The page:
The scope of artillery use increased during World War 1 as its utility was recognized as the winner of battles. A handy publication from the U.S. Army War College published in 1917, “General Notes on the Use of Artillery,” lists such actions as: counter-battery fire (destruction or neutralization); fire on enemy fieldworks such as wire entanglements, shelters, trenches and railways; fire with gas shells; fire on lines of communication; and “fire in reprisal” (“intended to keep up the morale of our infantry by demonstrating that the artillery is looking out for it” by returning fire at the rate of two shells to one).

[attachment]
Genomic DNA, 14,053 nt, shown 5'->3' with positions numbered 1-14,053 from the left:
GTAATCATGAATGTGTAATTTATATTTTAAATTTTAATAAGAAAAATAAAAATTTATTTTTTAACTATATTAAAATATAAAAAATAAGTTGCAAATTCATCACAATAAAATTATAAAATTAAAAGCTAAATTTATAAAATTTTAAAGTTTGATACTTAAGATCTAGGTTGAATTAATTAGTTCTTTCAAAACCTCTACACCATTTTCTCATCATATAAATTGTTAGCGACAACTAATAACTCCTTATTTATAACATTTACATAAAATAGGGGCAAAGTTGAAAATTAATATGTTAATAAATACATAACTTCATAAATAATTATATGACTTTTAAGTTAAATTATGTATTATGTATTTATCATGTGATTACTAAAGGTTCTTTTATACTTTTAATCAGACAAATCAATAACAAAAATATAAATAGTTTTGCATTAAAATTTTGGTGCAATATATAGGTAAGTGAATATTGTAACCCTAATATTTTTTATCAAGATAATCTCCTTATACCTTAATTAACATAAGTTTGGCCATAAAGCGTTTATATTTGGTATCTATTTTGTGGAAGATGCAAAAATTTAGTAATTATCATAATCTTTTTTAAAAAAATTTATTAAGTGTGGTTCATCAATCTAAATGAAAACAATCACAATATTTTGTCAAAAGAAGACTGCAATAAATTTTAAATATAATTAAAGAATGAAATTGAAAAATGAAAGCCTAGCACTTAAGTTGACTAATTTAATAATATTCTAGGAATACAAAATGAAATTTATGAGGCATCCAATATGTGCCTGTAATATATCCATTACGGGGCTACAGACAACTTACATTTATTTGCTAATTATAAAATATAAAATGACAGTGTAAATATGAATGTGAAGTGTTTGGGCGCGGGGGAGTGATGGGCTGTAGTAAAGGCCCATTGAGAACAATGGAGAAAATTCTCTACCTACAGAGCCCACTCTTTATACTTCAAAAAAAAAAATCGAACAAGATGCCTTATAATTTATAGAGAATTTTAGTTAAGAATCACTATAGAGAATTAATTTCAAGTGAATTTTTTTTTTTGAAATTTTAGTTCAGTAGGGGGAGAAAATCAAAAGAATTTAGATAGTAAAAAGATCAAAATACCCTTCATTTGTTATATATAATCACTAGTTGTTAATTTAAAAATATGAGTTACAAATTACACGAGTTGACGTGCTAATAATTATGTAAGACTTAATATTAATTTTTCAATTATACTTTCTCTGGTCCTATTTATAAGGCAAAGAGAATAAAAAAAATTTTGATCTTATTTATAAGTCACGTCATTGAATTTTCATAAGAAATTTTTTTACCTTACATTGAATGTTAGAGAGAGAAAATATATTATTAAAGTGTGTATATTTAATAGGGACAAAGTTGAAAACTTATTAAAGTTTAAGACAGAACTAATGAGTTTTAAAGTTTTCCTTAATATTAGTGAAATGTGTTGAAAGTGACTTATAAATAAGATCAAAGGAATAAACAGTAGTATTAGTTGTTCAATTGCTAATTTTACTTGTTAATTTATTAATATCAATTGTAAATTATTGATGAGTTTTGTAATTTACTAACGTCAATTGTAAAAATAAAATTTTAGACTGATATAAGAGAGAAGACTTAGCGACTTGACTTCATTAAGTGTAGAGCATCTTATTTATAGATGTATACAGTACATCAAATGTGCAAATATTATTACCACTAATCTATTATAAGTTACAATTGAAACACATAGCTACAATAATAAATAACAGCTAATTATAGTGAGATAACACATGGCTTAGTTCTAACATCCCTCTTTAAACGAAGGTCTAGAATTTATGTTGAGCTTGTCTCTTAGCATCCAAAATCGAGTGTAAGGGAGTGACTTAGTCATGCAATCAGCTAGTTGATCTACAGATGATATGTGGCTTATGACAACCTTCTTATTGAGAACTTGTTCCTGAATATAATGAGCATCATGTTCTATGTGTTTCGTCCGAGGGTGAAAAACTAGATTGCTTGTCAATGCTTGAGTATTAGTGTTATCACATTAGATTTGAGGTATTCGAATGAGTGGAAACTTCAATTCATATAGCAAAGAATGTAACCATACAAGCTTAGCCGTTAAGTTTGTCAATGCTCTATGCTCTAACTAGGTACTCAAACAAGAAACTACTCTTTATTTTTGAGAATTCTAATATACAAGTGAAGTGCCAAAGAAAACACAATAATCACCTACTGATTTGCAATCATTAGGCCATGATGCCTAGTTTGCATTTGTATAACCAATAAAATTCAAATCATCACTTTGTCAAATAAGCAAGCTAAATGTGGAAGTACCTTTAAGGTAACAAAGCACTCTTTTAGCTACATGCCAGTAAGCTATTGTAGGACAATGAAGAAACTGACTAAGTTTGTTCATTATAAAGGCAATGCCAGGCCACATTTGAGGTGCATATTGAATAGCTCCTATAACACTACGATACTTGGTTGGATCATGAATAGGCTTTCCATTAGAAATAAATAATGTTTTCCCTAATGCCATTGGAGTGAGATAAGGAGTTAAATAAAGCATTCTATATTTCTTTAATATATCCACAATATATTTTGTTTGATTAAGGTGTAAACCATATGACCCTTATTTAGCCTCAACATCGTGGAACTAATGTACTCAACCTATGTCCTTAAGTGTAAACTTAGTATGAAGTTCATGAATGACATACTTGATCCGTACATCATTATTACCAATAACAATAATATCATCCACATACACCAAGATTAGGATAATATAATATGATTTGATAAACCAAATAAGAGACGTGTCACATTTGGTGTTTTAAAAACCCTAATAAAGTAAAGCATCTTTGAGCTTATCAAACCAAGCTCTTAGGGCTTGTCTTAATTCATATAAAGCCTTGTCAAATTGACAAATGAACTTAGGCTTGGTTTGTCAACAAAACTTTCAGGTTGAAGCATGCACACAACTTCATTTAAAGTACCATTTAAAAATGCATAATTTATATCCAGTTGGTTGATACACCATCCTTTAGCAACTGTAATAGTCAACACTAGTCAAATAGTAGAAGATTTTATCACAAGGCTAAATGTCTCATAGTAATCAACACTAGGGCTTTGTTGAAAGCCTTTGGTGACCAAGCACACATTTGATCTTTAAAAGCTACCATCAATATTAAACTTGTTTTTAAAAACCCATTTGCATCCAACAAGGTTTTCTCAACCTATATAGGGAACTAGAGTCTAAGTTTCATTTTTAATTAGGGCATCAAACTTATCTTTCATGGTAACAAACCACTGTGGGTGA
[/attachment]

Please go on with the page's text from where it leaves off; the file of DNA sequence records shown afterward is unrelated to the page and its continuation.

The cover of the May 20, 1916, issue of Scientific American shows artillery troops—I believe Austrian— preparing shells for firing by screwing the primer into the base of the shell—I believe it is a shell for the 21-centimeter “morser” or howitzer behind the troops. There is no article associated with the image—a practise not unusual for the time. Shells were shipped without primers, for safety reasons, so inserting the primer at the front lines was the last link in a long and complex chain of manufacture, shipping and preparation that frequently went wrong: perhaps up to a third of the billion or so shells fired during the First World War were duds.
Our full archive of the war, called Scientific American Chronicles: World War I, has many articles from 1914–1918 on artillery in the First World War. It is available for purchase at www.scientificamerican.com/products/world-war-i/